12. by   Spidey's mom
    I love the fact that smoking has been banned in CA in restaurants and bars and bowling alleys, etc. However I did not vote for the ban because I felt it was too much government instrusion into the personal lives of citizens. I know - sorta hypocritical.

    Found a good article on this subject:

    http://www.townhall.com/opinion/colu...30/177151.html

    "Smoking can kill you. That's why I don't smoke, and it's why you shouldn't, either."

    "There. I've just done the only things that should be done in a free society to stop people from smoking: I've told you that it's dangerous, I've urged you not to do it, and I've even set a good example. If you'd like other people to be healthy, you should also discourage smoking, too.
    But if you'd like to be free, and you'd like your neighbor to be free, that's all you should do. . . . . . . . . ."

    Expecting medical people to have more willpower than the average Joe is unfair.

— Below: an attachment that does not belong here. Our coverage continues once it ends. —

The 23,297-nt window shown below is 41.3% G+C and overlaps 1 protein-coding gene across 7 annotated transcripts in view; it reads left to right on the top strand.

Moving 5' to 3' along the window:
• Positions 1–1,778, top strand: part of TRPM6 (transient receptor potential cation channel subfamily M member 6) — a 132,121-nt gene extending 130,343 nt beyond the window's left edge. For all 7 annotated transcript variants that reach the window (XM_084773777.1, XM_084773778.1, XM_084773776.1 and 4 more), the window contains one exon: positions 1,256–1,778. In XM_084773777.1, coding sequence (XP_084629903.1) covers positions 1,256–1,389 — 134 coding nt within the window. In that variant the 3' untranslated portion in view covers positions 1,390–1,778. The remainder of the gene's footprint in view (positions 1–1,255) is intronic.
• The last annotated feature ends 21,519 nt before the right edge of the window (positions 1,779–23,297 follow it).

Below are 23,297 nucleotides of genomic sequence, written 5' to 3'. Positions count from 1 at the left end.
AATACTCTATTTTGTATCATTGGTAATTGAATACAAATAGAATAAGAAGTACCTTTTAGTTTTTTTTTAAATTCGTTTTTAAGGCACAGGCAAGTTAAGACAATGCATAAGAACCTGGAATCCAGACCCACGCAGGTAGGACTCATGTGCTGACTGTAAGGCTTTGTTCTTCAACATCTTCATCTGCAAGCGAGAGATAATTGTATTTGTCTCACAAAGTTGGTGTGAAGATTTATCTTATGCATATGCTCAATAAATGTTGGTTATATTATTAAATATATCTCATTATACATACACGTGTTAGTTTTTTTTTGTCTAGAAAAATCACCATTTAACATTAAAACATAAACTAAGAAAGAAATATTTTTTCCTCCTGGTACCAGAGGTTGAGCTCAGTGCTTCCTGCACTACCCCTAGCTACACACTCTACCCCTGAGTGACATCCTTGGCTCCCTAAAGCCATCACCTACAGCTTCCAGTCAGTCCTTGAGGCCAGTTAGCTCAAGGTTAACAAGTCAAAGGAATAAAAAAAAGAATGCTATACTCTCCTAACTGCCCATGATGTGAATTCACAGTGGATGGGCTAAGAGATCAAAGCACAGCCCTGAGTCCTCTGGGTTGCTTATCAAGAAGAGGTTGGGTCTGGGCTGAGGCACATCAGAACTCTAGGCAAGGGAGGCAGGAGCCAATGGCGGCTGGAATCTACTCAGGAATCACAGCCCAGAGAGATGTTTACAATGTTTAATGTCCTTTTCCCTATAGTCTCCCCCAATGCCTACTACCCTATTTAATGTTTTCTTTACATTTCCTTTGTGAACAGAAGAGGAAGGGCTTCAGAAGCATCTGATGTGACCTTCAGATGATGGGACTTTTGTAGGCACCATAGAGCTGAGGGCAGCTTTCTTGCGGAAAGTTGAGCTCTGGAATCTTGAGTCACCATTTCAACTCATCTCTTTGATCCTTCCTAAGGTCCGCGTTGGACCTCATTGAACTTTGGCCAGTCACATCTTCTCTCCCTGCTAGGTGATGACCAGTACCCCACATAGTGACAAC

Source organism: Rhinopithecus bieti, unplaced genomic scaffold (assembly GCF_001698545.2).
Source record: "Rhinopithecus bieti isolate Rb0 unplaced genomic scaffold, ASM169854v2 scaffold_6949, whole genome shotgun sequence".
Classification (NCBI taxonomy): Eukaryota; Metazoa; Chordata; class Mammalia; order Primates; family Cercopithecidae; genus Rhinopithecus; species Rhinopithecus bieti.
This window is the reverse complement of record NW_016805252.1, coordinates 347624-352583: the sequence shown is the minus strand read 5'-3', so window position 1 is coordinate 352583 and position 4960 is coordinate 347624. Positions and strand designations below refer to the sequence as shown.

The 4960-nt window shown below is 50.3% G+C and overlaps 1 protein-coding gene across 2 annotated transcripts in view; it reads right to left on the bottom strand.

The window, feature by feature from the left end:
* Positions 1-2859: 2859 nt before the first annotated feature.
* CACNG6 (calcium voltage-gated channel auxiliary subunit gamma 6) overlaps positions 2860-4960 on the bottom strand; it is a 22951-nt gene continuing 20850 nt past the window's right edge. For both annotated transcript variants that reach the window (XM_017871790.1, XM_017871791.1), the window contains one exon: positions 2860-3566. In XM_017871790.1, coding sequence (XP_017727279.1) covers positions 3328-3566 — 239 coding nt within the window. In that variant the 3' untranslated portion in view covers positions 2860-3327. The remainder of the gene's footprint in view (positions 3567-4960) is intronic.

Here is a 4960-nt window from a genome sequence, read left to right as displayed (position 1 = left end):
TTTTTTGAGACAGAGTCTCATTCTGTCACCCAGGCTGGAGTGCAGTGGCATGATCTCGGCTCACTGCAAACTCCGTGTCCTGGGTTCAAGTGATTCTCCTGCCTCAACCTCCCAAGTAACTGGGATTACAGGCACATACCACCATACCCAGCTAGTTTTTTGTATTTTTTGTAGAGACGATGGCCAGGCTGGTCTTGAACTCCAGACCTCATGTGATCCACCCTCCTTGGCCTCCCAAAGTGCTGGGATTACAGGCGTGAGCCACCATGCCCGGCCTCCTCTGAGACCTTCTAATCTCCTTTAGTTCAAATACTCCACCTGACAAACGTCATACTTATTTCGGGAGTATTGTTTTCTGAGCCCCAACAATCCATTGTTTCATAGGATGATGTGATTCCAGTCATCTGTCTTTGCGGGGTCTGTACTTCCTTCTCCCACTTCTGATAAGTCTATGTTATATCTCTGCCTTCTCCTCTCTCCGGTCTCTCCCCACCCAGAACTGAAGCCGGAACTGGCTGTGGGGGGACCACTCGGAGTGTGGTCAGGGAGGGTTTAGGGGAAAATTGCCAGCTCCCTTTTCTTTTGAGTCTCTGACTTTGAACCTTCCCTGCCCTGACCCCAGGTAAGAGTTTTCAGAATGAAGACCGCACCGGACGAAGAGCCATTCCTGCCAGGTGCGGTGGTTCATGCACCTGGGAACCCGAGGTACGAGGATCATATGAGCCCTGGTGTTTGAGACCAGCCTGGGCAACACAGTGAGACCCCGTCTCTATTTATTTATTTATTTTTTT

steph
  13. by   HappyJaxRN
    Okay.......My dad is a cardiologist. He smoked for years. And he would tell his patients that they shouldn't smoke. After THEY got after him for smoking, he quit and then he started again. When my mother, who also smoked, became sick with emphysema, he went cold turkey. She continued to smoke until her transplant. She ended up with a lung transplant for her COPD and died a year after. He never restarted smoking. He has always been fit and trim.

    I don't think his patient's took him serious when he was smoking and he told them not to smoke.